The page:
In August 1947, four months after Jackie Robinson had broken the National League‘s color line, Larry Doby was signed for the Indians by Bill Veeck (whom he affectionately called his “godfather”) and was the first black ballplayer in the American League. “The only difference [was] that Jackie Robinson got all of the publicity,” Doby later recalled. “You didn’t hear much about what I was going through because the media didn’t want to repeat the same story.” On the field, Doby noted, “I couldn’t react to (prejudicial) situations from a physical standpoint. My reaction was to hit the ball as far as I could.” Born in South Carolina, Doby grew up in New Jersey. He attended Long Island University and played in the Negro National League.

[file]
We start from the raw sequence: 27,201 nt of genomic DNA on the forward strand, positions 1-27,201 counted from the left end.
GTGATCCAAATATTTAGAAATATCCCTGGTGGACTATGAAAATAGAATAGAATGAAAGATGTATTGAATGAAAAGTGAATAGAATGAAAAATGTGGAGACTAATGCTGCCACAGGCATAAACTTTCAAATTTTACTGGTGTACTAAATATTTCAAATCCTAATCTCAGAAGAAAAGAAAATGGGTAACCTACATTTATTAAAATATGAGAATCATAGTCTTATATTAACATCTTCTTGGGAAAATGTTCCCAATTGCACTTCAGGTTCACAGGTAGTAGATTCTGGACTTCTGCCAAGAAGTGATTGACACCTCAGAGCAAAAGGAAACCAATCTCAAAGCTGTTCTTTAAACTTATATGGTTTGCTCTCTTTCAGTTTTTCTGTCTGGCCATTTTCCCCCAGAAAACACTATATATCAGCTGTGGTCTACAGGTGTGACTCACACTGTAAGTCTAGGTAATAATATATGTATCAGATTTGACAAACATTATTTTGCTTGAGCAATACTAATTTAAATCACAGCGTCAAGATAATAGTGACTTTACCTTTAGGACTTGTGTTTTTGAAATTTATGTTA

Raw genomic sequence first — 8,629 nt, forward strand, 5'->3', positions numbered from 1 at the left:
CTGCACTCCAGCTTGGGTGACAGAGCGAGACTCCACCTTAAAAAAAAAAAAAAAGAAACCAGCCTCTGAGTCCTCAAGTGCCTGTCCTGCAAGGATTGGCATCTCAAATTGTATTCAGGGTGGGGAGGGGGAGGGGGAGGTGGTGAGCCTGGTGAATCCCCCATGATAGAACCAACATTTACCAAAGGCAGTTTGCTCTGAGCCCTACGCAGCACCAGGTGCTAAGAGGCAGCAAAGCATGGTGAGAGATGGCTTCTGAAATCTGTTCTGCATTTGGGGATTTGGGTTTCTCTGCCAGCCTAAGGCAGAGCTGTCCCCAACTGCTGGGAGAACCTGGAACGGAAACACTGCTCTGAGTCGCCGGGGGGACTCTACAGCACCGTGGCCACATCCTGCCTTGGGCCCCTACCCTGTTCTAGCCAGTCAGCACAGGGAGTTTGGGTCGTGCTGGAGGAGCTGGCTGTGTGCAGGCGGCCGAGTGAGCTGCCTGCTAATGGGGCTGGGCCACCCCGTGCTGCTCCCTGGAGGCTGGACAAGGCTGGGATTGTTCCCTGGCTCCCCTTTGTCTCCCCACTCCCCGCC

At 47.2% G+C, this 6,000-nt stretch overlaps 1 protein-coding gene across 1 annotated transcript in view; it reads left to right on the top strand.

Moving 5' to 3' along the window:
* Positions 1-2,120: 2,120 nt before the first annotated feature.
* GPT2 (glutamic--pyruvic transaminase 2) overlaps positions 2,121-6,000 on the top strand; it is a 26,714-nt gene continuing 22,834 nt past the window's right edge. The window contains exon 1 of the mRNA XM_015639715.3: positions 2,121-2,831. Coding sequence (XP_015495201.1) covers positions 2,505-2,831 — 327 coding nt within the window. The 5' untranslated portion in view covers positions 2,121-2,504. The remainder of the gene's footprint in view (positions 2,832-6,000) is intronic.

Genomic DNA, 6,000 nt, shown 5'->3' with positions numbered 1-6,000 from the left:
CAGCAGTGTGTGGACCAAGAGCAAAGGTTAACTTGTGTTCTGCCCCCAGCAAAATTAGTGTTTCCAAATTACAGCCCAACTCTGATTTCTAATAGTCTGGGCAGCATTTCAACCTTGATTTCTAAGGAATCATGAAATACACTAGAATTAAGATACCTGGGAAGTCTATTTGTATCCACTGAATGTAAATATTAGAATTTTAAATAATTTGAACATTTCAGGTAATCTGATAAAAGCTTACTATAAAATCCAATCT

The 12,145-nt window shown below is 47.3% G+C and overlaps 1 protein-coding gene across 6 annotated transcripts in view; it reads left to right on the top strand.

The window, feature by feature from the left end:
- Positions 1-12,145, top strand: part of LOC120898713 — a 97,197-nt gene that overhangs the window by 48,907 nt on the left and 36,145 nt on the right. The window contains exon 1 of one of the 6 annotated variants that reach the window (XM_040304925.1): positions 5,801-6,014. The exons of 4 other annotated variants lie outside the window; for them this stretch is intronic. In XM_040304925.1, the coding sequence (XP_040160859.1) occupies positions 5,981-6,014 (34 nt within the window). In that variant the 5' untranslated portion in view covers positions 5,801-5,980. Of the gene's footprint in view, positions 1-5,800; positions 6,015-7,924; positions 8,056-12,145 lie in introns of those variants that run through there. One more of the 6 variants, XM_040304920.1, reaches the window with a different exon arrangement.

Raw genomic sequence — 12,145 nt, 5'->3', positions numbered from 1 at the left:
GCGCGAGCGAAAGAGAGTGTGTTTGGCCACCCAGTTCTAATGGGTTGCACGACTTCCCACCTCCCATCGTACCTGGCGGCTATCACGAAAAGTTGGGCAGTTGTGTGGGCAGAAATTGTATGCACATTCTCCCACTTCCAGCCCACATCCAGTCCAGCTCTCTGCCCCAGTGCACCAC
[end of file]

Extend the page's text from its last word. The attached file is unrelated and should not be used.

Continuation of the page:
In 1948, his first full season, Doby hit 16 HR and contributed a .301 batting average to Cleveland’s successful World Championship drive. He batted a team-leading .318 in the 1948 World Series, winning the fourth game with a 400-foot home run off Braves star Johnny Sain. Although he led league outfielders with 14 errors in 1948, he became a good enough fielder to be named by TSN as the top centerfielder in the majors in 1950, ahead of Joe DiMaggio and Duke Snider. In 1952 the lefthanded hitter led the AL with 32 HR, 104 runs, and a .541 slugging percentage. Doby topped AL batters in strikeouts two years running (111 in 1952 and 121 in ’53).
He played in every All-Star Game from 1949 through 1954, hitting a key homer as a pinch-hitter in his last All-Star at-bat. In the Indians’ 1954 record-setting 111-win season, his 32 HR and 126 RBI paced the league.
After his ML playing career, he played in Japan and coached for the Expos, Indians, and White Sox. He managed the White Sox for most of 1978; one of his catchers was his namesake, Cleveland native Larry Doby Johnson.